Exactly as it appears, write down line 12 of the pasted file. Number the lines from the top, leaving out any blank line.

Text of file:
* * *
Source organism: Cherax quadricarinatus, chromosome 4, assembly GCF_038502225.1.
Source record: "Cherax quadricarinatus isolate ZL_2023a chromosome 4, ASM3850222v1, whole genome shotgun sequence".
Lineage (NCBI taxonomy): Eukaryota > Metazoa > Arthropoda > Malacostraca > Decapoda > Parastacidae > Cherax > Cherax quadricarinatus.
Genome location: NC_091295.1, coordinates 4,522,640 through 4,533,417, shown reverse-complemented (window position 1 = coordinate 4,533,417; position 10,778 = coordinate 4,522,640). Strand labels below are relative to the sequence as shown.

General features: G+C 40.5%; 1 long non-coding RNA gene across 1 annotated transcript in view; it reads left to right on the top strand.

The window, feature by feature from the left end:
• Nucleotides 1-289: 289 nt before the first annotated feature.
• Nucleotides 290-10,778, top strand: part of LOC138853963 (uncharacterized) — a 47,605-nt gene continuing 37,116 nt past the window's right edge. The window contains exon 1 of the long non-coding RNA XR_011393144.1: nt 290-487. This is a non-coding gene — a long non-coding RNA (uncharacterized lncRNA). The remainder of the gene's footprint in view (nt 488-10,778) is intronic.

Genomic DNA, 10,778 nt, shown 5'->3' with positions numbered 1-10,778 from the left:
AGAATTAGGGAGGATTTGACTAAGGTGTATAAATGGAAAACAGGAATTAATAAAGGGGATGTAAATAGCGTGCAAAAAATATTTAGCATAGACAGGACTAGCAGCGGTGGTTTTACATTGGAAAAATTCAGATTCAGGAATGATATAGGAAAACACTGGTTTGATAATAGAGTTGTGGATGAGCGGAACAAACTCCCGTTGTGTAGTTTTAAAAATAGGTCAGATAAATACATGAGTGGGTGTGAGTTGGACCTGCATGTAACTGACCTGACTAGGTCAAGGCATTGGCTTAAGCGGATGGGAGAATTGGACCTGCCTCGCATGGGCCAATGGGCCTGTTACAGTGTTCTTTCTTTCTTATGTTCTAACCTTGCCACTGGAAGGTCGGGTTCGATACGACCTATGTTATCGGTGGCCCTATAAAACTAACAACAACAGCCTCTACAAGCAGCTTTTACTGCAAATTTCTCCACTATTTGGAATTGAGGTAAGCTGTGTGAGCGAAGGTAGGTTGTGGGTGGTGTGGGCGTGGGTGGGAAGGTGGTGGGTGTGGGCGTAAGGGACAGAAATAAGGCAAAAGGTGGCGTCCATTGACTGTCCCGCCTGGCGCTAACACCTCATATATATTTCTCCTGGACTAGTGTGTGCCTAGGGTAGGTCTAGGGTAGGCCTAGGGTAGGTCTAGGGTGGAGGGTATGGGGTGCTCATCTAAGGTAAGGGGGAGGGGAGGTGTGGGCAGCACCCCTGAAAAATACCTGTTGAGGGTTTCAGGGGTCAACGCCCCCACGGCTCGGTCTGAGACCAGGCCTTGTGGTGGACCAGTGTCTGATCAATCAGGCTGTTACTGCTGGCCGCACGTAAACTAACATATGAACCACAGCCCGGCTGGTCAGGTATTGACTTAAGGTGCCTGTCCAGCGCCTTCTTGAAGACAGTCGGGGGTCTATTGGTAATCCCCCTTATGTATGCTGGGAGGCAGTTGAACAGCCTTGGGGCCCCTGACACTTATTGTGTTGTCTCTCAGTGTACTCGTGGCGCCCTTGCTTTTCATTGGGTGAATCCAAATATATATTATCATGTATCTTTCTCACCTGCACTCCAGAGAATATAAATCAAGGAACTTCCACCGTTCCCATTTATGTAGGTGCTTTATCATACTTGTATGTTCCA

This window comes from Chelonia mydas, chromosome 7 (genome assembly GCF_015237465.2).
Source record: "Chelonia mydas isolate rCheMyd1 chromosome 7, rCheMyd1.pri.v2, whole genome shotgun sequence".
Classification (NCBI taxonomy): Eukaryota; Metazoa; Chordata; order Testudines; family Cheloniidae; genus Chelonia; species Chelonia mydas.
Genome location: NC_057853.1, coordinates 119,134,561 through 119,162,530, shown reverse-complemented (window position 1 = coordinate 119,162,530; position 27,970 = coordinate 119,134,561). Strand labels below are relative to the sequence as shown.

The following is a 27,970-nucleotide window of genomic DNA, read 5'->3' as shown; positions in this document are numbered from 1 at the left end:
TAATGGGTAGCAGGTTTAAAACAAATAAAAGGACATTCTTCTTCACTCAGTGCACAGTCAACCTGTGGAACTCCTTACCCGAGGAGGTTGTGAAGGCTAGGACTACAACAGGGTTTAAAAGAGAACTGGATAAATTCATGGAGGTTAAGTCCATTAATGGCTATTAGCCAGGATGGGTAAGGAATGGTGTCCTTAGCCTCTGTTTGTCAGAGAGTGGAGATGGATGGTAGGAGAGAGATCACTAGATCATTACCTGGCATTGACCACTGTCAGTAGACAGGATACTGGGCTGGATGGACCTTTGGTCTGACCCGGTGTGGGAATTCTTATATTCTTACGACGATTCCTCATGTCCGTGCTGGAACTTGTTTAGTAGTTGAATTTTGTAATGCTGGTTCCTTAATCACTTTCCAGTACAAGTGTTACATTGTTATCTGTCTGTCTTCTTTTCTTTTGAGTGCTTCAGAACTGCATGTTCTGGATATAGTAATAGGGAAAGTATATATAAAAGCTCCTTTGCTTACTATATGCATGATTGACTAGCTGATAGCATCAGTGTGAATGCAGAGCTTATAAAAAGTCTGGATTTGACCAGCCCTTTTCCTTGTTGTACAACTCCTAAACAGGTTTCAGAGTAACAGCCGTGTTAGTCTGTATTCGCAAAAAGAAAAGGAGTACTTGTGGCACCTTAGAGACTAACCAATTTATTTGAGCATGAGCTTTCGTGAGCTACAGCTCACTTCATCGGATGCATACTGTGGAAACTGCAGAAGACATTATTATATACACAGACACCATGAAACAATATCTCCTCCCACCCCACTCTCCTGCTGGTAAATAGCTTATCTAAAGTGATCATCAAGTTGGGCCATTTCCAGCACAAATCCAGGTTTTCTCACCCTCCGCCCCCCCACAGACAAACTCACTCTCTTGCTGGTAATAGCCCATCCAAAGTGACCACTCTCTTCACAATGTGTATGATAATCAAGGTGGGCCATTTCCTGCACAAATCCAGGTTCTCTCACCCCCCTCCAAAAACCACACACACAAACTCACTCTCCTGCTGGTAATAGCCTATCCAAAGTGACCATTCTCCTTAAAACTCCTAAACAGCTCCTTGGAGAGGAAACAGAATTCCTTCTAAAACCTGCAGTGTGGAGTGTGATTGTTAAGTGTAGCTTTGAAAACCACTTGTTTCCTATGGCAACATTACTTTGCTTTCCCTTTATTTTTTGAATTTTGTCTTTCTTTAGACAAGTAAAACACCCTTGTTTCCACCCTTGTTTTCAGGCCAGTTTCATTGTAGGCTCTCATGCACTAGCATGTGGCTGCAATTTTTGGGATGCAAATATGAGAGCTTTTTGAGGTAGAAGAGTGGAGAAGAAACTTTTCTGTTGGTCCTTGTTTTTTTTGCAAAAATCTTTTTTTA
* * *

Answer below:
Source record: "Chelonia mydas isolate rCheMyd1 chromosome 7, rCheMyd1.pri.v2, whole genome shotgun sequence".